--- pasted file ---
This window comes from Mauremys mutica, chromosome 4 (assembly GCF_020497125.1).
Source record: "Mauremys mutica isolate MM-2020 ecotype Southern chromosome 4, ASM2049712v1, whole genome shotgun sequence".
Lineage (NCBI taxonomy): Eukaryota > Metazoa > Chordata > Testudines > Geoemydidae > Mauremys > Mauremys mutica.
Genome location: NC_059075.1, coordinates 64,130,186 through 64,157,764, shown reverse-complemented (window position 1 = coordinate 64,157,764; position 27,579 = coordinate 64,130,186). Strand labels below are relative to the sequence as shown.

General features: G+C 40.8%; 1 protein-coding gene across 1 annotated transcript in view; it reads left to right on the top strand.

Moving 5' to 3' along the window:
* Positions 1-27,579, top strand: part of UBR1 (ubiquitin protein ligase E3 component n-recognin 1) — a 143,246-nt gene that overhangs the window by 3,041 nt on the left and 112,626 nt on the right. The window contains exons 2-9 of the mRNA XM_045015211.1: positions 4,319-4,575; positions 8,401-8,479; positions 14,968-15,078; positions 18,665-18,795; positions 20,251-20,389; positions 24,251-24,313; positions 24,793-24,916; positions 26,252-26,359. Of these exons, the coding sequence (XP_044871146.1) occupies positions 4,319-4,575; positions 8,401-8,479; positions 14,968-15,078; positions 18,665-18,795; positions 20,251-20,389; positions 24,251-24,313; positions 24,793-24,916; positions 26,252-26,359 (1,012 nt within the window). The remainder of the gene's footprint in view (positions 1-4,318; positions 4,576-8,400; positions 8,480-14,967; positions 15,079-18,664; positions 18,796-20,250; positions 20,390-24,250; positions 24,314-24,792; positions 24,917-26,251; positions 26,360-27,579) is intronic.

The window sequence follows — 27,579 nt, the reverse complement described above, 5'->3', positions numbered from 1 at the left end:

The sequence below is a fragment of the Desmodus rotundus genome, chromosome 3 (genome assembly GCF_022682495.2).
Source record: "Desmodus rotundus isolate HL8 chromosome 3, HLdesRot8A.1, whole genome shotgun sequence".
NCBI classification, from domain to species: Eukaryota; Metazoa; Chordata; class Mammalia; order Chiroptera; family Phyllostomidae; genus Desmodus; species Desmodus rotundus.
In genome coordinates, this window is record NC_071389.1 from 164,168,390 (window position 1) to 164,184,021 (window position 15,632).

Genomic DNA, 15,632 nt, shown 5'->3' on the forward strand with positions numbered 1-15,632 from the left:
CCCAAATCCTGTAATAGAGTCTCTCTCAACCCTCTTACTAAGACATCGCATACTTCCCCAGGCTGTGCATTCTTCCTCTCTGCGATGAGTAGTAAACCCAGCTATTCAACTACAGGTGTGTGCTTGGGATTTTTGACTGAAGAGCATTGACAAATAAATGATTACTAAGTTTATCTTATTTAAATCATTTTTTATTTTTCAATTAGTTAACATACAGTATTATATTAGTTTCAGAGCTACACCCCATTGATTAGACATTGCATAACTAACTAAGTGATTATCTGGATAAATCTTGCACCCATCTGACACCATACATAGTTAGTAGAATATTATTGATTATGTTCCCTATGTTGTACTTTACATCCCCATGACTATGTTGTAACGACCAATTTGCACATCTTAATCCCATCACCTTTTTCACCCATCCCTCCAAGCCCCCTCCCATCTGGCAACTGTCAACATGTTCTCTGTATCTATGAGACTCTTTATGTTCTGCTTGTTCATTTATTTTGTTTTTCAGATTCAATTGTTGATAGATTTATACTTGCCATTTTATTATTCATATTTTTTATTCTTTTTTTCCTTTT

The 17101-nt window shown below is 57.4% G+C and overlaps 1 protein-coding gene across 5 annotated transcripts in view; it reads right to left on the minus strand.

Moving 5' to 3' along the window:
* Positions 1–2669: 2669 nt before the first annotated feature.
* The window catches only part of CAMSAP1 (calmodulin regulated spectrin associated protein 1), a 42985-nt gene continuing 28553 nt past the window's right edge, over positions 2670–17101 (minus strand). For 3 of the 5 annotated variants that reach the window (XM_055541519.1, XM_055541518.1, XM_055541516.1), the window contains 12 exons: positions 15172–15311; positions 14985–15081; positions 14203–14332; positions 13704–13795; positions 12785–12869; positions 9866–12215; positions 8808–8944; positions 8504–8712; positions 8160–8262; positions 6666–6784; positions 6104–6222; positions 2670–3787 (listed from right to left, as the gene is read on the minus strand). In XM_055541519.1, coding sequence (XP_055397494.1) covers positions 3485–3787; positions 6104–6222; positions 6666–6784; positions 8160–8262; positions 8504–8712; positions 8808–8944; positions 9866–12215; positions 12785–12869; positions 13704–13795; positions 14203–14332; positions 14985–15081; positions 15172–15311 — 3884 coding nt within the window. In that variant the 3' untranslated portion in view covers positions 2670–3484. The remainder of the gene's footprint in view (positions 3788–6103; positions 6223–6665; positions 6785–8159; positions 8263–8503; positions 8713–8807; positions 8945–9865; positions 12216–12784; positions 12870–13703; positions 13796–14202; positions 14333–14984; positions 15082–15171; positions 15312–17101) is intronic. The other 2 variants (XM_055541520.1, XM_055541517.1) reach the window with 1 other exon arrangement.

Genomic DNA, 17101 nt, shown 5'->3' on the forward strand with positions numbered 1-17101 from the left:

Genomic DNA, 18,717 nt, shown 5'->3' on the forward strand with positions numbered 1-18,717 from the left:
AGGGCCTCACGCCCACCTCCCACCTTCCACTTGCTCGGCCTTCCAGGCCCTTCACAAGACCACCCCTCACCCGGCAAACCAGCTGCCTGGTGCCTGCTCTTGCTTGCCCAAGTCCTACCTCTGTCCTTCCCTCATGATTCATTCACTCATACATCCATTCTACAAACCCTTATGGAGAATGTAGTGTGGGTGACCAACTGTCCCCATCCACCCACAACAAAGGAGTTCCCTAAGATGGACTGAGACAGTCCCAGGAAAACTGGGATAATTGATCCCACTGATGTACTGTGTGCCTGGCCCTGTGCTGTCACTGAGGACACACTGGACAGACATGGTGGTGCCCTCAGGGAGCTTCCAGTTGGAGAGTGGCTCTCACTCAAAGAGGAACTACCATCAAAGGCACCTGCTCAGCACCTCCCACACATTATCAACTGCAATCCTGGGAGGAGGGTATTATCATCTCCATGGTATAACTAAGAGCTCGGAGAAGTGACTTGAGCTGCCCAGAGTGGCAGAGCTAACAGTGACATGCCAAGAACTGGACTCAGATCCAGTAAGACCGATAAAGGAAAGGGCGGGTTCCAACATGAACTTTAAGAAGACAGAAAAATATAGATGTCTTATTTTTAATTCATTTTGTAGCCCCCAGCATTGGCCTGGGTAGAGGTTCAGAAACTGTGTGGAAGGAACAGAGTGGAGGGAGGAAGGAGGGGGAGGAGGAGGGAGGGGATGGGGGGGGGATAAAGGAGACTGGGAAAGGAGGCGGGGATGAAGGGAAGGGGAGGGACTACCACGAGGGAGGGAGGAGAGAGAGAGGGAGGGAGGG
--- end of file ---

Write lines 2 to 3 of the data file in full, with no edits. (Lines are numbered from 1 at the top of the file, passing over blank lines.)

Source record: "Mauremys mutica isolate MM-2020 ecotype Southern chromosome 4, ASM2049712v1, whole genome shotgun sequence".
Lineage (NCBI taxonomy): Eukaryota > Metazoa > Chordata > Testudines > Geoemydidae > Mauremys > Mauremys mutica.